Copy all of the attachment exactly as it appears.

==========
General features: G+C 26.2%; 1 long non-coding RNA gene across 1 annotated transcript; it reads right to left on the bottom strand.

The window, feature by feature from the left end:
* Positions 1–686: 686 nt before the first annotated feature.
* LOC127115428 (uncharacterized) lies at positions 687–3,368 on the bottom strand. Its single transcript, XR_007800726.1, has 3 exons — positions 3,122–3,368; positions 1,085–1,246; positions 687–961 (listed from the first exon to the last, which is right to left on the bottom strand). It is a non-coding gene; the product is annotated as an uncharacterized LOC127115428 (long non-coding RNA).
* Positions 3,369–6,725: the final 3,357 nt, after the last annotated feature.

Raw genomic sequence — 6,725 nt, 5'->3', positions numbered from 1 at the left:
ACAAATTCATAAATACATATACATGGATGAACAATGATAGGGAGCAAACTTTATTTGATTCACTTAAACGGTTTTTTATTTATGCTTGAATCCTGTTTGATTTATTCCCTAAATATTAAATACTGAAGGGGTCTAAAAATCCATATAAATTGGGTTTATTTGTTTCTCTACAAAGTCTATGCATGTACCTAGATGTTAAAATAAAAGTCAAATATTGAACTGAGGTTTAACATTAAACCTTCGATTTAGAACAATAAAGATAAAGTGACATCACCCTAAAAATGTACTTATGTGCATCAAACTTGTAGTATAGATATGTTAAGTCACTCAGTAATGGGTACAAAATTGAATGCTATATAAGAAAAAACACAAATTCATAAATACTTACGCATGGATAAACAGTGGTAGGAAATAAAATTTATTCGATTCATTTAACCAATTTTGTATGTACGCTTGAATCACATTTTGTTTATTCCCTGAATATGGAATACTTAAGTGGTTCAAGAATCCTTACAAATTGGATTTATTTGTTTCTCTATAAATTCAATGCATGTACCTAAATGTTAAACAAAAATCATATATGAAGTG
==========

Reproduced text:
General features: G+C 26.2%; 1 long non-coding RNA gene across 1 annotated transcript; it reads right to left on the bottom strand.

The window, feature by feature from the left end:
* Positions 1–686: 686 nt before the first annotated feature.
* LOC127115428 (uncharacterized) lies at positions 687–3,368 on the bottom strand. Its single transcript, XR_007800726.1, has 3 exons — positions 3,122–3,368; positions 1,085–1,246; positions 687–961 (listed from the first exon to the last, which is right to left on the bottom strand). It is a non-coding gene; the product is annotated as an uncharacterized LOC127115428 (long non-coding RNA).
* Positions 3,369–6,725: the final 3,357 nt, after the last annotated feature.

Raw genomic sequence — 6,725 nt, 5'->3', positions numbered from 1 at the left:
ACAAATTCATAAATACATATACATGGATGAACAATGATAGGGAGCAAACTTTATTTGATTCACTTAAACGGTTTTTTATTTATGCTTGAATCCTGTTTGATTTATTCCCTAAATATTAAATACTGAAGGGGTCTAAAAATCCATATAAATTGGGTTTATTTGTTTCTCTACAAAGTCTATGCATGTACCTAGATGTTAAAATAAAAGTCAAATATTGAACTGAGGTTTAACATTAAACCTTCGATTTAGAACAATAAAGATAAAGTGACATCACCCTAAAAATGTACTTATGTGCATCAAACTTGTAGTATAGATATGTTAAGTCACTCAGTAATGGGTACAAAATTGAATGCTATATAAGAAAAAACACAAATTCATAAATACTTACGCATGGATAAACAGTGGTAGGAAATAAAATTTATTCGATTCATTTAACCAATTTTGTATGTACGCTTGAATCACATTTTGTTTATTCCCTGAATATGGAATACTTAAGTGGTTCAAGAATCCTTACAAATTGGATTTATTTGTTTCTCTATAAATTCAATGCATGTACCTAAATGTTAAACAAAAATCATATATGAAGTG